The Americans were eventually overwhelmed by a reinforced and greatly superior Japanese invasion force on December 23, 1941. But while about 132 US people died, the Japanese lost about 700, including the shooting down of 24 airplanes, sinking of one sub and two destroyers.

Taking over, Japan kept close to 4,000 men under the command of Colonel Chikamori Shigeji (surname first) on Wake Island, which they themselves called Otori-shima (Bird Island - because of its shape), which, as you will find out, was ironic.

Now from December of 1941 until such time that the war ended, Japan occupied the island, and being stuck in the middle of nowhere, the Japanese had little to do, and little food to keep them fed and occupied. In fact, the Japanese were on a very remote island and supply ships did not arrive often enough. As such, the Japanese soldiers were on a bit of a starvation diet.

So they - the Japanese soldiers - began to capture and eat the local wildlife... which unfortunately consisted mostly of the Wake Island Rail.

The Wake Island Rail (Rallus wakensis) is perhaps an off-shoot of a more prolific banded rail known as Rallus philippensis. It is theorized that a long time ago, a bunch of these banded rails were flying around one day and found Wake Island and made it their home. Probably because they were blown off course by a typhoon, and this was the only land nearby for the flight-weary birds.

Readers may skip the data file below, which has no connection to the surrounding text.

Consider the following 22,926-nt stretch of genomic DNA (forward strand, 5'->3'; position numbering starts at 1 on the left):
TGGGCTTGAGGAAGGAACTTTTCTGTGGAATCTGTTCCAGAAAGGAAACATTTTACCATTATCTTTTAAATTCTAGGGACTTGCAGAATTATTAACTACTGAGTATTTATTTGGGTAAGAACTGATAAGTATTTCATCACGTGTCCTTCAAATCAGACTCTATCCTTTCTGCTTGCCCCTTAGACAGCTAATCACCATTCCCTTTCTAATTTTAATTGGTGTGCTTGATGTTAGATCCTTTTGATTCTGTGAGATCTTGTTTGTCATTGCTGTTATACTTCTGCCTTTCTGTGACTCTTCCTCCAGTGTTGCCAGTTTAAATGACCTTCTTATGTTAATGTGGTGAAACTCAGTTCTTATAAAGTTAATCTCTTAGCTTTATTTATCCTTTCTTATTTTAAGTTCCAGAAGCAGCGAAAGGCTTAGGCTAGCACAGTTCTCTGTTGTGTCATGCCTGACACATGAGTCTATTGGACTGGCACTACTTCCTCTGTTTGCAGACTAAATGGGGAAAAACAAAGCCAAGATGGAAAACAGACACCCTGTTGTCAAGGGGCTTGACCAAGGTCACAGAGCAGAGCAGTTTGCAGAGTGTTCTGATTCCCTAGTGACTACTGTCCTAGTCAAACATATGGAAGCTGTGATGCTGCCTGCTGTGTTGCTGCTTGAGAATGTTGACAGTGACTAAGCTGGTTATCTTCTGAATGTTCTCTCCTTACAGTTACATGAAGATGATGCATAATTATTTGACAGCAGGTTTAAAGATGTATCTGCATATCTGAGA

Over the years, their descendents lost their power of flight—what with no predators on the island, there was no real need to fly around. And while there was enough food to sustain the birds, it was not abundant enough to increase the bird population.
Wake Island Rail - photo from 1936.
The Wake Island Rail (painting at the very top is by Errol Fuller - I love the tongue-in-cheek 'red rising sun' in the painting!) was about 22 centimeters (nine-inches) long and smaller than the banded rail, and it was also paler and less bright and lacked the beautiful spotting of its cousin.

To me, it looks kind of like a kiwi more than a plover, another shore bird native to North America.

Its breeding took place between July and August. It had a low chattering and clattering voice. Its movement was deliberate and cautious, with an occasional twitch of the tail. Being cautious, they would scamper back into the cover if disturbed.

The Wake Island Rail were often seen digging in the dirt - tails twitching - digging with their beaks for mollusks, insects and worms.

The Wake Island Rail was probably quick enough to elude a single soldier on the prowl for an easy meal, but two or three men could easily capture a bird for dinner. Plus, I would imagine its eggs were also pilfered from its ground nests for a change of delicious fare.

On September 4, 1945, the Japanese garrison surrendered to a detachment of United States Marines. The handover of Wake Island was conducted in a brief ceremony.

While plentiful before the Japanese took over the island, no one could find a single solitary Wake Island Rail afterwards... and it's a small enough atoll that a thorough search would have been undertaken.

The Japanese soldiers had - in just under four short years - eaten the Wake Island Rail right out of existence.

No ceremony was held for the bird that was wiped out by hungry Japanese soldiers.

Andrew Joseph